1812       

9th February Sunday
Haigh, Marshall, and Tidswell’s warehouse, High Street, was destroyed by fire, Sunday, February 9.(7)

2nd April Thursday
Rev. Cornelius Bayley, D.D., died at Manchester, 2nd April. He was founder and minister of St. James’s Church. He wrote a Hebrew Grammar, and took an active part in the promotion of Sunday schools. The Swedenborgian minister Hindmarsh, who knew him well, says that he was a disbeliever in the Newtonian astronomy, against which he urged Jos. x. 12, and 2 Kings xx. 10, 11. He thought a knowledge of the Hebrew language a good introduction to that of the angels of heaven, since it was the tongue spoken by God and His prophets. One of his sermons ended with the following odd metaphor in the expression of a wish that “the waters of strife may be quenched in he fire of divine love.” (Hindmarsh’s Rise of New Jerusalem Church, p. 136.)(7)

8th April Wednesday
A meeting for proposing a loyal address to the Prince Regent was called by the authorities at the Exchange, but the meeting was postponed. The irritation thus caused finally led to a riot, in which great damage was done. April 8.(7)

20th April Monday
National Schools, on Dr. Bell’s system, opened in Granby Row, 20th April, and in Bolton Street, Salford, 26th June.(7)

April
There were food riots in April. The ringleaders were apprehended, and on the 13th June eight persons were executed at Lancaster – four for mill burning, three for breaking into a house merely to obtain some food, and a woman for stealing some potatoes at Bank Top.(7)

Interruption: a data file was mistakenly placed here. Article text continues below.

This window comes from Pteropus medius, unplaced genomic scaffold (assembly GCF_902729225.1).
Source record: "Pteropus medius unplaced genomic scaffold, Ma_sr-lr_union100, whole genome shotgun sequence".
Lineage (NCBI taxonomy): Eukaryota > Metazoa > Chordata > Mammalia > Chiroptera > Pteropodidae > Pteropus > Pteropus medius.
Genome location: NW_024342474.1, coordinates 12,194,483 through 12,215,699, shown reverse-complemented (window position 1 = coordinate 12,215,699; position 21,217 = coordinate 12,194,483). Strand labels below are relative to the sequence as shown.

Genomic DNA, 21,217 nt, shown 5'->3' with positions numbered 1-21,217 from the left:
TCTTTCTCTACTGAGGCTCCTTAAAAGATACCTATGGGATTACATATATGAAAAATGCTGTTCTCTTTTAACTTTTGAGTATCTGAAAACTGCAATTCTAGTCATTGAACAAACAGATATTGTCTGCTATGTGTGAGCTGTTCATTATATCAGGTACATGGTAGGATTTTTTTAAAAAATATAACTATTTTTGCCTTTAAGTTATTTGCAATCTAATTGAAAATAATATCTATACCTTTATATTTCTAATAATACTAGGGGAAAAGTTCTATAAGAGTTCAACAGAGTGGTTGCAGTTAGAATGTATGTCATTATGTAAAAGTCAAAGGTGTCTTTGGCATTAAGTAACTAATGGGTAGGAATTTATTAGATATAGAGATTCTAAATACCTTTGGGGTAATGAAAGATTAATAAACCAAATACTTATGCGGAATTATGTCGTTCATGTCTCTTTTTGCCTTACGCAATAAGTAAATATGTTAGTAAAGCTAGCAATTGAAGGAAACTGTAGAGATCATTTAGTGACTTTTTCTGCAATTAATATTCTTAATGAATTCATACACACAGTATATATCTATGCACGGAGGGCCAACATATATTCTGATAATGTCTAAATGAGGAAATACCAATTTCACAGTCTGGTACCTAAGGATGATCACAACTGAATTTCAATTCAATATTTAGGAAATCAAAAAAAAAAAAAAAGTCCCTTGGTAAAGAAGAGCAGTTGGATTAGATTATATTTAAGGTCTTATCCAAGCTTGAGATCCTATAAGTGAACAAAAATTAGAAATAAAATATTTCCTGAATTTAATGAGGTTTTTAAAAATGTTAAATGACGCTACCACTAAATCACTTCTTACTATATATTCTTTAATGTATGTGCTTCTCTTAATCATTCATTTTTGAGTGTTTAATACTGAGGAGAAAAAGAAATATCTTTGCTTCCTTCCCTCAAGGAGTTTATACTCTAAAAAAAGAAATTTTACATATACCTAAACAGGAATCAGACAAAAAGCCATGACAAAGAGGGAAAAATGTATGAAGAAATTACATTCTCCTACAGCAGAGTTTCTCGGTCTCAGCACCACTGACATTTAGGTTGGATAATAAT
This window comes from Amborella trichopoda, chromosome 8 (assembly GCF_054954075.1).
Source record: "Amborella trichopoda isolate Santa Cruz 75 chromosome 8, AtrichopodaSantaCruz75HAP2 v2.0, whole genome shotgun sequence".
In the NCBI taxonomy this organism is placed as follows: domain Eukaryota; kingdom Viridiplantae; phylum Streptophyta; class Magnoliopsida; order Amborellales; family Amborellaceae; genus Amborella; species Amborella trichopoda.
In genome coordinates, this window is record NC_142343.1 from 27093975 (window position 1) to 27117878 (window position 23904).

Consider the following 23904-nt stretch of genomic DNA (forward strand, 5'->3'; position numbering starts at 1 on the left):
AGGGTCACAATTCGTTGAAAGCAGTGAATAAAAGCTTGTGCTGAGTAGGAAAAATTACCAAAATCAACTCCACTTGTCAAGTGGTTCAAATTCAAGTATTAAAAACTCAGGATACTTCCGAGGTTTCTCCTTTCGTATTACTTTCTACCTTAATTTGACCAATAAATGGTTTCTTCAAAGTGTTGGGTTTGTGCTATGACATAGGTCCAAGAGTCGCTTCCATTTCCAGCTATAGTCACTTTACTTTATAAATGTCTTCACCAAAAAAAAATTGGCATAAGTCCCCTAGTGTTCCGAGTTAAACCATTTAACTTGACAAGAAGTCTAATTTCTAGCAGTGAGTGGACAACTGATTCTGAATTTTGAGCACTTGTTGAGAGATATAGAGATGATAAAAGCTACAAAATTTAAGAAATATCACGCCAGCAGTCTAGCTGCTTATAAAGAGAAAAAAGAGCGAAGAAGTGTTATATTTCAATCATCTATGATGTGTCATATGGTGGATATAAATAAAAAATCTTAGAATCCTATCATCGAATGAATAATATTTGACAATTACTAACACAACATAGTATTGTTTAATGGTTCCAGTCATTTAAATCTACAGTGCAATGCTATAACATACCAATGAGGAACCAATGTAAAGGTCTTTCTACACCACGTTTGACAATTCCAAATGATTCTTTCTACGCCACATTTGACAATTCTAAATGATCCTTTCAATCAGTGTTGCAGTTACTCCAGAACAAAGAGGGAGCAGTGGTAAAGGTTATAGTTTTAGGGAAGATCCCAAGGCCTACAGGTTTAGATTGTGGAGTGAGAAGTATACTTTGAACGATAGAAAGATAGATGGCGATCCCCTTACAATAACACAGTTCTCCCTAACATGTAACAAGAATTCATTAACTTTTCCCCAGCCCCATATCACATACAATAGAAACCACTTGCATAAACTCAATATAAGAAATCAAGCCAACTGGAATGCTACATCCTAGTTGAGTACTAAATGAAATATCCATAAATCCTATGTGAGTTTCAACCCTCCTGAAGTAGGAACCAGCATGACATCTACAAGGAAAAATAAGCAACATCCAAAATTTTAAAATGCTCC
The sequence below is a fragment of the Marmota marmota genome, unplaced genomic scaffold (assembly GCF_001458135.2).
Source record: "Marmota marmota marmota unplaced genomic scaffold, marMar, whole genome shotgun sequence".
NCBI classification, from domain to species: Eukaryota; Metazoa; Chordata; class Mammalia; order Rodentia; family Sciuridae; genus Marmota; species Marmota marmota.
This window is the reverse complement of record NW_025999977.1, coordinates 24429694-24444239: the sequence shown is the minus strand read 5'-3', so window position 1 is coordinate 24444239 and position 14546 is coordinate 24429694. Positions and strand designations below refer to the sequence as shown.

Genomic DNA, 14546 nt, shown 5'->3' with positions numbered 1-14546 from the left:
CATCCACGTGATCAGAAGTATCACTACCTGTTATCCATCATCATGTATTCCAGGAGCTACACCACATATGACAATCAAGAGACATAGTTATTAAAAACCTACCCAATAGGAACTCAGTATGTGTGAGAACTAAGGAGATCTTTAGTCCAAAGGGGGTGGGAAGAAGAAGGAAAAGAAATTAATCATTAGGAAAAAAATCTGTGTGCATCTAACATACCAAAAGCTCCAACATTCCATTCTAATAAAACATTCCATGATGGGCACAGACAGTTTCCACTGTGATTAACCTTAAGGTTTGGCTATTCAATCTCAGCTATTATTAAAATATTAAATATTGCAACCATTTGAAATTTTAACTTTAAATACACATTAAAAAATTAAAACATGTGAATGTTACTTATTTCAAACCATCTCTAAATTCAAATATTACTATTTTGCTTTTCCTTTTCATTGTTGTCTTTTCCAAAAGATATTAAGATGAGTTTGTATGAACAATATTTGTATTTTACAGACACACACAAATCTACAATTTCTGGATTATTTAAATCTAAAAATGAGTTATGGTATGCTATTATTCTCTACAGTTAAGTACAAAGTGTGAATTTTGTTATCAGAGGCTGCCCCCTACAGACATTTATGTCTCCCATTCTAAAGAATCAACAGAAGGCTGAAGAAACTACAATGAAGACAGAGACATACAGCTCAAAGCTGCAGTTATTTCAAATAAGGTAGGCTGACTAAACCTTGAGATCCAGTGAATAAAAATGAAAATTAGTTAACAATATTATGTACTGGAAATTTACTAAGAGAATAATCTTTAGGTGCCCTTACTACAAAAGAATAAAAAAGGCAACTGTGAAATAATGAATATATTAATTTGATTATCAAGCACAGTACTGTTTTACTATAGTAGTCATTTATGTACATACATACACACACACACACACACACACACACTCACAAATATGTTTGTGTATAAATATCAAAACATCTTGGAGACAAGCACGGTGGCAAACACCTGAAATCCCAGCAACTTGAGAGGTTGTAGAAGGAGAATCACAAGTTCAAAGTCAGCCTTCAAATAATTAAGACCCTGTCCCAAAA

4th June Thursday
The Wiltshire, Buckinghamshire, Louth, and Stirling militia regiments, numbering about 3,000, were encamped on Kersal Moor, and were reviewed by General Ackland, June 4. The camp was visited in  August by the Duke of Montrose.(7)

11th June Thursday
Thirty-eight men—named William Washington, Thomas Broughton, Thos. Cooke, John Haigh, Thomas Wilkinson, Charles Oldham, James Knott, Chas. Woolling, Robert Thornley, Simon Simmons, William Coppock, John Oldham, Aaron Marvel, John Haworth, Err Oldham, John Kershaw, Charles Smith,Thomas Harsnett, John Knight, Thomas Cannavan, Joseph Tilney, John Godley, Daniel Jevens, Stephen Harrison, Edward M’Ginnes, James Hepworth, Rycroft Hepworth, James Lawton, Robert Slack, Randle Judson, Edmund Newton, Aaron Whitehead, James Buckley, John Newton, James Boothby, Edward Phillips, James Greenwood, and Isaac Birch—who had assembled at a public house in Ancoats Lane were taken up and tried for administering the Luddite oath June 11. After remaining in prison for three months they were tried at Lancaster and acquitted, August 28.(7)

29th June Monday
Mr. Sadler, the aeronaut, ascended in a balloon from St. George’s Field, June 29.(7)

June
The tomb of Sir James Stanley, fourth warden of the Collegiate Church, and Bishop of Ely, was reopened after an interval of 287 years since his interment. The bishop died excommunicated, and a suspicion was thereby excited that the body would not be found buried within the pale of the church. This conjecture was confirmed. June.(7)

7th August Friday
Mr. James Cooke, solicitor, of Salford, died August 7. He was a captain in Ackers’s First Regiment, and afterwards colonel of the Trafford and Hulme Volunteers.(7)

31st October Friday
Right Hon. George Canning entertained at dinner at the Star Inn, Manchester, October 31. The company numbered about 300.(7)

1812
Mr. Samuel Crompton made a survey of all the cotton districts in England, Scotland, and Ireland, and obtained an estimate of the number of spindles then at work upon the principle of his invention. There were between four and five millions. He obtained a Parliamentary grant of £5000 in full, without fees or charges. In 1829 about seven millions of his spindles were at work.(7)

1812
The Society for Converting the Jews to Christianity was instituted.(7)

1812
The Religious Tract Society was established.(7)

1812
The Church Tract Society was instituted.(7)

1812
Mr. Edward Greaves, of Culcheth, was appointed high sheriff.(7)